Querying an Agent is Terrifying

I am a prolific writer, and world-class yellow-bellied chicken.  I have finished drafts of seven novels.  I have queried zero agents.  Why?


To a backwoods girl with big dreams, querying a “big-city” agent is terrifying.  Here’s why:

  • I have zero literary connections.
  • I have attended zero fancy writing conferences.
  • I have zero professional proofreading connections.
  • I have zero non-professional reliable proofreading connections.
  • I have almost zero social media presence.
  • I feel like no matter how many times I revise, my story is never good enough.

So where, then, to begin?

I have to change all those zeroes into positive numbers.  Attend writing conferences.  Make connections.  Join communities.  Social media a lot more.  For a twenty-something balancing her job, home life, two cats, depression and social anxiety, and trying to have a baby, that’s a lot to handle.

Whenever I get myself psyched up and motivated to rip off the Band-Aid and just start querying, goshdarnit, I start inquiring to Professor Google, which is the best/worst idea ever.  I wind up reading articles about rubbing elbows and attending lectures hosted by literary agents, and taking classes on marketing, hiring proofreaders, and my head starts to explode.  When will I find time (and money?) for all that?

Then the gremlins creep in.


That little voice in the back on my head, judgmental and grating, demands, “Well, if you can’t find time for all those things, then you don’t really care about writing and you don’t want to succeed.  If you did, you would make time!”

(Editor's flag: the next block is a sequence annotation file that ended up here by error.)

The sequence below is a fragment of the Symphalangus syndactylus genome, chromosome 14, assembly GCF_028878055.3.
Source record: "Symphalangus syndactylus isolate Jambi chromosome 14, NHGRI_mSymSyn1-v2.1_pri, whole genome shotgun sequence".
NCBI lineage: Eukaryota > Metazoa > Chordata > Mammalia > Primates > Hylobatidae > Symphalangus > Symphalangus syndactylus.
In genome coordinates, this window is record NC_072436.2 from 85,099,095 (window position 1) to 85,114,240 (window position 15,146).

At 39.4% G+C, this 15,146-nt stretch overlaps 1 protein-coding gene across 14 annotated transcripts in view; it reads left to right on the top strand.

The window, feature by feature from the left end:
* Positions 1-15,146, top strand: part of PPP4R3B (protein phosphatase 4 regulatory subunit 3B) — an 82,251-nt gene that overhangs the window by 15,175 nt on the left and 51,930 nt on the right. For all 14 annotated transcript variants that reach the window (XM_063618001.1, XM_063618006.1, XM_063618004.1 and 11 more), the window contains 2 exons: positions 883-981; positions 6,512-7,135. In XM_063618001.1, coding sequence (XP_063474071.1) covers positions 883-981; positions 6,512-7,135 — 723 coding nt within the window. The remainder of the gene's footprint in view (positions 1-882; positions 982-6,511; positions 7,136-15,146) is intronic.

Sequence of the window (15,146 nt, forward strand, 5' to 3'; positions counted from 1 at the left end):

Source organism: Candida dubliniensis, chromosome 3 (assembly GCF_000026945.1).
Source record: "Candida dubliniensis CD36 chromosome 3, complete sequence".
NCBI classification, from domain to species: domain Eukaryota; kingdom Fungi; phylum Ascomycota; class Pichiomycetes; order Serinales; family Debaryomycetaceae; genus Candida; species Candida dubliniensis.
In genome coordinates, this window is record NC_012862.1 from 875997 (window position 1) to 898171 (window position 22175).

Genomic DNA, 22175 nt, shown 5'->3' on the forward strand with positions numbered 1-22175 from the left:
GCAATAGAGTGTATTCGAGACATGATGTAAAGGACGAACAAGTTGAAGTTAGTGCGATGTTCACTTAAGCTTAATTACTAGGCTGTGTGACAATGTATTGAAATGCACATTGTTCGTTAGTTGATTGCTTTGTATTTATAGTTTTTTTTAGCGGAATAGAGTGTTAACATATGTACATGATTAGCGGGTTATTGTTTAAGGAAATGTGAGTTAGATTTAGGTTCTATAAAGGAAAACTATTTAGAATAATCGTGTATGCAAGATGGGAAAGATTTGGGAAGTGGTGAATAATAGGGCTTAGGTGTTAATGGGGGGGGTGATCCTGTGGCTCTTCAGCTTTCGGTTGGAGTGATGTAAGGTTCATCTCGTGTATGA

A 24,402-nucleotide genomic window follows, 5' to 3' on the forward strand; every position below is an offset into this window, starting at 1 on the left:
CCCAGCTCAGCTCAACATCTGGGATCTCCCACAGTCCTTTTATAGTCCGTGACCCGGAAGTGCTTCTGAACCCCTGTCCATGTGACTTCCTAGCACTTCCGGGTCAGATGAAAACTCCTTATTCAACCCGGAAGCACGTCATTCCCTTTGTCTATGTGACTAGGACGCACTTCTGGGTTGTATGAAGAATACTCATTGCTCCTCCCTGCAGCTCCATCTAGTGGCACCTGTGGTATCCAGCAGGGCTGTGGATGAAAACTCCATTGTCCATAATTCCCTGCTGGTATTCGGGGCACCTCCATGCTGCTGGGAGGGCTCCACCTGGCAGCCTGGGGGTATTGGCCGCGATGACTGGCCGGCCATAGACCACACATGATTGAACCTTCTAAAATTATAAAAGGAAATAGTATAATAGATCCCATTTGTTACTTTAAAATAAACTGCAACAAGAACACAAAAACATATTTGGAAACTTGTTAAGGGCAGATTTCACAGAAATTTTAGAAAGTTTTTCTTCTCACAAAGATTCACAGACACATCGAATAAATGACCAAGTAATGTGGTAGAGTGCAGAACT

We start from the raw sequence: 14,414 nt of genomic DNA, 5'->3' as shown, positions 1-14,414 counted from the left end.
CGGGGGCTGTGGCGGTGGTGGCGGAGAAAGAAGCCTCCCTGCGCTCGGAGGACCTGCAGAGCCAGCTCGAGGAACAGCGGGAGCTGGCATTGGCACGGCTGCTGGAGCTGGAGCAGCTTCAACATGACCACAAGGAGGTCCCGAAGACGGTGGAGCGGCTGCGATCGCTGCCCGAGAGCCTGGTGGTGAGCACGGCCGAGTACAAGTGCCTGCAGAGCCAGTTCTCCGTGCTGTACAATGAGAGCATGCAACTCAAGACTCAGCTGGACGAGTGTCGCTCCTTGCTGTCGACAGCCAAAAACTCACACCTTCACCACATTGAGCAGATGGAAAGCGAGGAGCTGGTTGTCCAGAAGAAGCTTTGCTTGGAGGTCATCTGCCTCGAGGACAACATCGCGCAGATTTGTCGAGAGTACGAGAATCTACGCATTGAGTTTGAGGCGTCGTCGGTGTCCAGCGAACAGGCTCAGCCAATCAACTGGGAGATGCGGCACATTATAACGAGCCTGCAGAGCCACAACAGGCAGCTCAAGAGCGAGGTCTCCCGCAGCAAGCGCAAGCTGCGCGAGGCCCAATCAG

And that’s simply not true.  I love my stories, I love my characters.  Writing has been there for me when the rest of the world seemed to be falling apart.  Yet somehow, I can’t seem to launch over that hurdle.  It’s all too big for someone as small as me, or so it feels.  I know hobbits can go on big adventures, but… mpf.

Writers out there – how have you made the transition from writing to querying… especially if you had to start knowing nobody in the biz?  Advice accepted and welcomed.

Where Do Stories Come From?

Close by, my Matthew had recently discovered – and devoured – the Inheritance series by Christopher Paolini, and is presently listening to an interview with Paolini.  One of the first questions, as there always is, was asked: “Where do your ideas come from?”

Where indeed?

There are some books I read and find them clearly to be branches from the inspiration of other novels, and other still come from asking the question: “What if?”  The ancient Greeks invoked the muses, a practice that continues today as those with writer’s block complain that their muse is silent.

A friend of mine and I used to joke (okay, talk seriously) that for the two of us, we never meant to have a story.  Rather, we have the idea of a character in our head, and the character builds and grows stronger until they have a voice of their own, and with that voice, a story to tell.  Each character has an individual story, but as more of them grow, their stories intertwine, and for me, that is the novel.  My best example of this is Fate – the story has gone through dozens of transformations (it was originally titled The Circle of Magic) and most the characters have faded (Sean and Jessica alone were strong enough to endure), but they still scream in my soul until the words began to fall into place and I knew – I know – when something is off, and I’m writing something wrong.  And I write and write it again until everything falls together properly.

And then I go back and write it once more for consistency.

That is my method.  It’s a chaotic method, without plot webs or intentional lessons.  But my stories come as much from dreams as culture and history.  Others set out with a specific lesson in mind.  Others just write and write and write until their fingers fall off (non-literally).

I am constantly fascinated by authors – even those I don’t care for – sharing their origin stories.